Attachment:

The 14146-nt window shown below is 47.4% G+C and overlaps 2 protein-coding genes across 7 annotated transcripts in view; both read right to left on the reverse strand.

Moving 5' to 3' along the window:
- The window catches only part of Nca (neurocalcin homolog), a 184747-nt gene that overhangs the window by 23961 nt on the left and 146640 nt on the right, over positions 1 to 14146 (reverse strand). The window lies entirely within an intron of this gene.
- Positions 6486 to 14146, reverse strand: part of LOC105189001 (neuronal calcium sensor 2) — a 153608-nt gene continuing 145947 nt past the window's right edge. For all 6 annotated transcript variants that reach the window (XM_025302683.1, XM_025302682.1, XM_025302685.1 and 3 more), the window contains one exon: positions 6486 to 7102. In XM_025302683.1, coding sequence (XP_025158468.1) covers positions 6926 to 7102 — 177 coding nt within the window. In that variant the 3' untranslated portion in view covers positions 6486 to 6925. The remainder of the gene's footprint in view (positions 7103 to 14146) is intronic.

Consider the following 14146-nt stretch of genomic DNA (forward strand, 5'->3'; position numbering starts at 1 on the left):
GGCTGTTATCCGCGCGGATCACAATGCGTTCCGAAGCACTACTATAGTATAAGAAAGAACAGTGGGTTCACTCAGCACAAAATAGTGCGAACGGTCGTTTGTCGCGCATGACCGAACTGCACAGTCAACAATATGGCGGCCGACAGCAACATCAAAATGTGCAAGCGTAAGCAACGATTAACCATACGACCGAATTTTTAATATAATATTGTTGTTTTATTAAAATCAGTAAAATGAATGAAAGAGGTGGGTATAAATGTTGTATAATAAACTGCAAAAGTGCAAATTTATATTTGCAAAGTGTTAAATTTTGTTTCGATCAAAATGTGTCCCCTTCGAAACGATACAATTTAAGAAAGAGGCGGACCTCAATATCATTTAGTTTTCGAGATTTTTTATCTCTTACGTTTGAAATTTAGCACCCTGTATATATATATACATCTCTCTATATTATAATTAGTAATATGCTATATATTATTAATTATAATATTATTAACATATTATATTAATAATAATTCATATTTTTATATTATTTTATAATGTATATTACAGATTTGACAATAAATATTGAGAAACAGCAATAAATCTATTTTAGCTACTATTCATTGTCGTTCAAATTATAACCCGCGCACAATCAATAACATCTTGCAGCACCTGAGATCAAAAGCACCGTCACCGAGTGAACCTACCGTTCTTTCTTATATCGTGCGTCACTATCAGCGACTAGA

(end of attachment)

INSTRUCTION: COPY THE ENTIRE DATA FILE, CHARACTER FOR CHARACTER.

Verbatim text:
The 14146-nt window shown below is 47.4% G+C and overlaps 2 protein-coding genes across 7 annotated transcripts in view; both read right to left on the reverse strand.

Moving 5' to 3' along the window:
- The window catches only part of Nca (neurocalcin homolog), a 184747-nt gene that overhangs the window by 23961 nt on the left and 146640 nt on the right, over positions 1 to 14146 (reverse strand). The window lies entirely within an intron of this gene.
- Positions 6486 to 14146, reverse strand: part of LOC105189001 (neuronal calcium sensor 2) — a 153608-nt gene continuing 145947 nt past the window's right edge. For all 6 annotated transcript variants that reach the window (XM_025302683.1, XM_025302682.1, XM_025302685.1 and 3 more), the window contains one exon: positions 6486 to 7102. In XM_025302683.1, coding sequence (XP_025158468.1) covers positions 6926 to 7102 — 177 coding nt within the window. In that variant the 3' untranslated portion in view covers positions 6486 to 6925. The remainder of the gene's footprint in view (positions 7103 to 14146) is intronic.

Consider the following 14146-nt stretch of genomic DNA (forward strand, 5'->3'; position numbering starts at 1 on the left):
GGCTGTTATCCGCGCGGATCACAATGCGTTCCGAAGCACTACTATAGTATAAGAAAGAACAGTGGGTTCACTCAGCACAAAATAGTGCGAACGGTCGTTTGTCGCGCATGACCGAACTGCACAGTCAACAATATGGCGGCCGACAGCAACATCAAAATGTGCAAGCGTAAGCAACGATTAACCATACGACCGAATTTTTAATATAATATTGTTGTTTTATTAAAATCAGTAAAATGAATGAAAGAGGTGGGTATAAATGTTGTATAATAAACTGCAAAAGTGCAAATTTATATTTGCAAAGTGTTAAATTTTGTTTCGATCAAAATGTGTCCCCTTCGAAACGATACAATTTAAGAAAGAGGCGGACCTCAATATCATTTAGTTTTCGAGATTTTTTATCTCTTACGTTTGAAATTTAGCACCCTGTATATATATATACATCTCTCTATATTATAATTAGTAATATGCTATATATTATTAATTATAATATTATTAACATATTATATTAATAATAATTCATATTTTTATATTATTTTATAATGTATATTACAGATTTGACAATAAATATTGAGAAACAGCAATAAATCTATTTTAGCTACTATTCATTGTCGTTCAAATTATAACCCGCGCACAATCAATAACATCTTGCAGCACCTGAGATCAAAAGCACCGTCACCGAGTGAACCTACCGTTCTTTCTTATATCGTGCGTCACTATCAGCGACTAGA